It began as an experiment in fusing capitalism and the special Indian passion for cricket. Ten years later, having survived ups and downs such as match fixing, corruption charges and changes in five teams either through suspension or takeover, the glittering launch of Indian Premier League’s (IPL) tenth edition in Hyderabad is evidence of its longevity as an enduring pastime on the Indian leisure calendar and a magnet for global cricket talent.
IPL may be synonymous with cheerleaders but its business numbers are revealing. Generating annual business worth 12 billion Rupees ($A246 m, £UK149 m), the profit involved contributing nearly 15 per cent of the Board of Control for Cricket in India's (BCCI) income.
This year’s IPL is significant in more ways than one. It is taking place under the watchful eyes of the Indian Supreme Court mandated Committee of Administrators (CoA) which is also currently at the helm of BCCI affairs. CoA has brought in sweeping changes with regard to conflict of interest, which will now make it compulsory for coaching and support staff to choose between BCCI and IPL franchises while offering their services.
This will come into effect from next year and abolish BCCI’s current system of contracting, whereby it offers 10 month contracts to coaches and support staff giving them elbow room to secure hefty two month contracts with IPL. This should go some way towards cleaning up the IPL and making it fairer.
BCCI to consider player demands for increased pay.
The Board of Control for Cricket in India (BCCI) will consider a further increase in salaries for its contracted players after leading cricketers expressed dissatisfaction with the pay raise announced last month (PTG 2085-10564, 26 Mar h 2017). Two weeks ago, world's richest cricket board doubled salaries for the 2016-17 season and improved match fees across all three formats for its 32 centrally contracted players, placed in three categories (PTG 2082-10544, 23 March 2017).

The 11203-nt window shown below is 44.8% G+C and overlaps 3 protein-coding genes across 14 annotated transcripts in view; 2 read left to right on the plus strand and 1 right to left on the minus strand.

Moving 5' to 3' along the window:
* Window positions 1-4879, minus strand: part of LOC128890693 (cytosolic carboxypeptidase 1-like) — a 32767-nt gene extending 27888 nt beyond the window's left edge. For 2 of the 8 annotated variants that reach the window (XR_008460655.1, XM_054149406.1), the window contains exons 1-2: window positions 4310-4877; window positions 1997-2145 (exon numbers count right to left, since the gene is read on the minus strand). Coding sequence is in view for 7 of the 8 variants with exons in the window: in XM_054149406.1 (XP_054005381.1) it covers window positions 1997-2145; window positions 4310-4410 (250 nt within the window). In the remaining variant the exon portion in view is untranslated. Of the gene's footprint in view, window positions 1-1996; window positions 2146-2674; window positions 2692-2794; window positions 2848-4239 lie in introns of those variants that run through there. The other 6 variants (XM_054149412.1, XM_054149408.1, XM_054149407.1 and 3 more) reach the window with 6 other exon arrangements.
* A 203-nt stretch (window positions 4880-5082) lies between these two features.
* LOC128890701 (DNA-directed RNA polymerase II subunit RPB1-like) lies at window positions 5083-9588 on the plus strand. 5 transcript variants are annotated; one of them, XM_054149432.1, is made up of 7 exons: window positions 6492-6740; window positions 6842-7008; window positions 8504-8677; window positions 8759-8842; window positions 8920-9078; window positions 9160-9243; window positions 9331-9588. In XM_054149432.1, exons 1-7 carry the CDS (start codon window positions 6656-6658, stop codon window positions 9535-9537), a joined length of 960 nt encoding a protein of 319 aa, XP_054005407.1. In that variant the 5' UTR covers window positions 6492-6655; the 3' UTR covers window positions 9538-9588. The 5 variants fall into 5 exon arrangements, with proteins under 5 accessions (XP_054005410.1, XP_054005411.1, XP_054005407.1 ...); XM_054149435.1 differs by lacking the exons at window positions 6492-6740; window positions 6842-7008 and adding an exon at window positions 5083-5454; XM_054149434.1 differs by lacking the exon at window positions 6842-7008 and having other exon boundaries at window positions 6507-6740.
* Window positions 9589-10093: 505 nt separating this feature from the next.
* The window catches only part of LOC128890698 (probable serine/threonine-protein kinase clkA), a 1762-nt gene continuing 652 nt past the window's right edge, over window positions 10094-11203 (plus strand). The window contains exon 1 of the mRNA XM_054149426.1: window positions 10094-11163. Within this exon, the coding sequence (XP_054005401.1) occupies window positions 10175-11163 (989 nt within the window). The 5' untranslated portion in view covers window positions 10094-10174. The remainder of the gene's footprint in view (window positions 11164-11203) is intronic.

However, the new pay package did not meet the demands of the players, who have been pushing for a revamped compensation structure. Vinod Rai, who heads the Indian Supreme Court-appointed Committee of Administrators to supervise the running of the BCCI, met national captain Virat Kohli on Wednesday to discuss the issue.
Rai, the former comptroller and auditor general of India, told the 'Times of India’ newspaper: "Since the 2016-17 contracts are already done, we will certainly consider the players' request for a hike in the upcoming season. We have heard the players and we will come out with a solution within two months”.
Saturday, 8 April 2017
• Football to cricket for new SACA Umpire Coach? [2099-10634].
• Another retirement hint from Dar [2099-10635].
• IPL reprimands Dhoni over ‘joke review signal’ [2099-10636].
• Afghanistan to play MCC at Lord's [2099-10637].